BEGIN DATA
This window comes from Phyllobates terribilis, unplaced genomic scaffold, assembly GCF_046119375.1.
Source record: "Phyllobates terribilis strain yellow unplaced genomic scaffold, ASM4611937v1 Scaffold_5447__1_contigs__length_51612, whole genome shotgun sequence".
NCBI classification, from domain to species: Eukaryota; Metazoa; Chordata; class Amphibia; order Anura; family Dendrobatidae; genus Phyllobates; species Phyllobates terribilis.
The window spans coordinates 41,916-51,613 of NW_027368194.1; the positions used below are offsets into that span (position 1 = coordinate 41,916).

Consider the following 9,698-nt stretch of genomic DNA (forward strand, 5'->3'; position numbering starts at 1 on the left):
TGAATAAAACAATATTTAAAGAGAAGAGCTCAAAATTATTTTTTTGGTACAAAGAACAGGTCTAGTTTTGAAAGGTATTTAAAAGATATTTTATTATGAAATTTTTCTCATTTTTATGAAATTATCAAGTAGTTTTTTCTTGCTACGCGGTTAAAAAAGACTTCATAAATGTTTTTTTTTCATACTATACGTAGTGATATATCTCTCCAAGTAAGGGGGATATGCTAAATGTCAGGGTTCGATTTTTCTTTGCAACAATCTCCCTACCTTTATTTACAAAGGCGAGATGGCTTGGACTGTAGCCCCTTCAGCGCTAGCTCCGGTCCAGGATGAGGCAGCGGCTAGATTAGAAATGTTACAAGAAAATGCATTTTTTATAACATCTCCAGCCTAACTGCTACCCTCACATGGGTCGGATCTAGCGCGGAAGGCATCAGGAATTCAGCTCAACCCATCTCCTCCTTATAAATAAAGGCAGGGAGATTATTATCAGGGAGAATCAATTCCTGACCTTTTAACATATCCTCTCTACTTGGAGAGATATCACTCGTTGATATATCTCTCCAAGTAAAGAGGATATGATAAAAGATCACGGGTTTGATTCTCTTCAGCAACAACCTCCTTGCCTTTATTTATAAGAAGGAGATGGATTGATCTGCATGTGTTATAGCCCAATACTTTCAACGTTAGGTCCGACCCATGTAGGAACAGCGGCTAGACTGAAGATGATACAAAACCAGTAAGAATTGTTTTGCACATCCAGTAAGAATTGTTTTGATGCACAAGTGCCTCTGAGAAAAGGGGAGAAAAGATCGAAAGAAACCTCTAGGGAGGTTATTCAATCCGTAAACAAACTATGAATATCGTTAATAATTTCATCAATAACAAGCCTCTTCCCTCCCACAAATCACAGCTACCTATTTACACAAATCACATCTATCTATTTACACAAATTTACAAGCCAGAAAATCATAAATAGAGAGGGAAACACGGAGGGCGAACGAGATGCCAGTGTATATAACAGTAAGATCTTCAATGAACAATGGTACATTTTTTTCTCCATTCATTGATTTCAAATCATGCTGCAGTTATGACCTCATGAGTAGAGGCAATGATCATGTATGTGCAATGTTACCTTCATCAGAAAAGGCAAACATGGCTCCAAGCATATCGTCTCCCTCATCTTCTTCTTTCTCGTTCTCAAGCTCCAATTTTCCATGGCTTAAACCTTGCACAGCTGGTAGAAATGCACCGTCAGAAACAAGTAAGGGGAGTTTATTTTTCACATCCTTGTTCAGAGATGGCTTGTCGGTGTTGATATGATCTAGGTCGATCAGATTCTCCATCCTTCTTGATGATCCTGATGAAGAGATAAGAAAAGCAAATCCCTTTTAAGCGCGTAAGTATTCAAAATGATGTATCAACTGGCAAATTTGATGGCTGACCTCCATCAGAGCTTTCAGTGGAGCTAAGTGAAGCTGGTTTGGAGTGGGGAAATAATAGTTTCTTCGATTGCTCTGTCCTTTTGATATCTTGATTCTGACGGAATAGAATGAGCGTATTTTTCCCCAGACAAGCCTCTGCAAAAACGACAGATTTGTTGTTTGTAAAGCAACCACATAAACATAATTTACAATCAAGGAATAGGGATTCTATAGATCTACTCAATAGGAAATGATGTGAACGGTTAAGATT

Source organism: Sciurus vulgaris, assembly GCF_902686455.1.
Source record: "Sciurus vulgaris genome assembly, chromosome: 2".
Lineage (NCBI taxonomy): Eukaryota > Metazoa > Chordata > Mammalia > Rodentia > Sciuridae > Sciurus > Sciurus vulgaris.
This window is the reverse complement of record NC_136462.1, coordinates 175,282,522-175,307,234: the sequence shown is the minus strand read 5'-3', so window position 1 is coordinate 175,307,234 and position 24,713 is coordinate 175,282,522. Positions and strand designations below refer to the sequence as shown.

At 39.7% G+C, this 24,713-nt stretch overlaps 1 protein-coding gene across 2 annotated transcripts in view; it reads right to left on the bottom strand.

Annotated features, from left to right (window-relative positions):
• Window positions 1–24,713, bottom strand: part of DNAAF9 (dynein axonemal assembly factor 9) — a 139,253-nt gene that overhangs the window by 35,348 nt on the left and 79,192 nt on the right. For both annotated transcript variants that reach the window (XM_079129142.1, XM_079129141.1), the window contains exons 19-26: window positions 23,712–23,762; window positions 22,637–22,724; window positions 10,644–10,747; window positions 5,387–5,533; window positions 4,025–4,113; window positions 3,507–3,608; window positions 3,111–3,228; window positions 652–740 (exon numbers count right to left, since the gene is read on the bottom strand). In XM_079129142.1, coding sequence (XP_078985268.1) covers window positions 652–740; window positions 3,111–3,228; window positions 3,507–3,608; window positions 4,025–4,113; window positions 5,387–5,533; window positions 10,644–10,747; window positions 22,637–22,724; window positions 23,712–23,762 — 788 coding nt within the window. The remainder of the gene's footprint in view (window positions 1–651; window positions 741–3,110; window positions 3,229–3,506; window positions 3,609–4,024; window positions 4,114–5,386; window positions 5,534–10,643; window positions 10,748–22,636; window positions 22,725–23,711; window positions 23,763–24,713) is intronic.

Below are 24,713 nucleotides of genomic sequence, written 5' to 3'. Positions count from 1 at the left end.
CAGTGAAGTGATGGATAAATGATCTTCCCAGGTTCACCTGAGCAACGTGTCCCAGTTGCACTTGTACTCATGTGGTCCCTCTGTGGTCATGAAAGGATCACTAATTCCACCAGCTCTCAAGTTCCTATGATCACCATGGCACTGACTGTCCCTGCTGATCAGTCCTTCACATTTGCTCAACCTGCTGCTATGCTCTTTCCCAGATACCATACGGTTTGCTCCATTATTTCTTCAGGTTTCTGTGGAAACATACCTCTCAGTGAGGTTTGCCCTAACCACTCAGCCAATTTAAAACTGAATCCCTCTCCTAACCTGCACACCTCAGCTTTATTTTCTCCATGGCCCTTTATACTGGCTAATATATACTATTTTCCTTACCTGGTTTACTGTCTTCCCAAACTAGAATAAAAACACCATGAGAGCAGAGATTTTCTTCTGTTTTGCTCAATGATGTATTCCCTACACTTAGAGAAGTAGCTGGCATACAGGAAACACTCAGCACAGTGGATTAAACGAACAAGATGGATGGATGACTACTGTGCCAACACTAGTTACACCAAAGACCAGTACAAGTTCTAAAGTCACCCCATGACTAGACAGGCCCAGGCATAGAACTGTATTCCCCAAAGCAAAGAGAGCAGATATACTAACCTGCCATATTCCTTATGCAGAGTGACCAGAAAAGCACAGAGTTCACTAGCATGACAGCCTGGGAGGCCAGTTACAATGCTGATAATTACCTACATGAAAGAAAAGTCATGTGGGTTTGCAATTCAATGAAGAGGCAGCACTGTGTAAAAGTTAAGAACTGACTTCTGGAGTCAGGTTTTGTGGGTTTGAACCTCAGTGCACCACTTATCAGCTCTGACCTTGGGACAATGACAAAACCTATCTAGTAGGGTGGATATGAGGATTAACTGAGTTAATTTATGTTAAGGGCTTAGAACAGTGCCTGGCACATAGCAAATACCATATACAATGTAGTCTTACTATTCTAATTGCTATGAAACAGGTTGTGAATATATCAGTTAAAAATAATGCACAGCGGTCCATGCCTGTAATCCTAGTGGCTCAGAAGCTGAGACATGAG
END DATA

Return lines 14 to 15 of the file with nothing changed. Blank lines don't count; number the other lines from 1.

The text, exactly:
Below are 24,713 nucleotides of genomic sequence, written 5' to 3'. Positions count from 1 at the left end.
CAGTGAAGTGATGGATAAATGATCTTCCCAGGTTCACCTGAGCAACGTGTCCCAGTTGCACTTGTACTCATGTGGTCCCTCTGTGGTCATGAAAGGATCACTAATTCCACCAGCTCTCAAGTTCCTATGATCACCATGGCACTGACTGTCCCTGCTGATCAGTCCTTCACATTTGCTCAACCTGCTGCTATGCTCTTTCCCAGATACCATACGGTTTGCTCCATTATTTCTTCAGGTTTCTGTGGAAACATACCTCTCAGTGAGGTTTGCCCTAACCACTCAGCCAATTTAAAACTGAATCCCTCTCCTAACCTGCACACCTCAGCTTTATTTTCTCCATGGCCCTTTATACTGGCTAATATATACTATTTTCCTTACCTGGTTTACTGTCTTCCCAAACTAGAATAAAAACACCATGAGAGCAGAGATTTTCTTCTGTTTTGCTCAATGATGTATTCCCTACACTTAGAGAAGTAGCTGGCATACAGGAAACACTCAGCACAGTGGATTAAACGAACAAGATGGATGGATGACTACTGTGCCAACACTAGTTACACCAAAGACCAGTACAAGTTCTAAAGTCACCCCATGACTAGACAGGCCCAGGCATAGAACTGTATTCCCCAAAGCAAAGAGAGCAGATATACTAACCTGCCATATTCCTTATGCAGAGTGACCAGAAAAGCACAGAGTTCACTAGCATGACAGCCTGGGAGGCCAGTTACAATGCTGATAATTACCTACATGAAAGAAAAGTCATGTGGGTTTGCAATTCAATGAAGAGGCAGCACTGTGTAAAAGTTAAGAACTGACTTCTGGAGTCAGGTTTTGTGGGTTTGAACCTCAGTGCACCACTTATCAGCTCTGACCTTGGGACAATGACAAAACCTATCTAGTAGGGTGGATATGAGGATTAACTGAGTTAATTTATGTTAAGGGCTTAGAACAGTGCCTGGCACATAGCAAATACCATATACAATGTAGTCTTACTATTCTAATTGCTATGAAACAGGTTGTGAATATATCAGTTAAAAATAATGCACAGCGGTCCATGCCTGTAATCCTAGTGGCTCAGAAGCTGAGACATGAG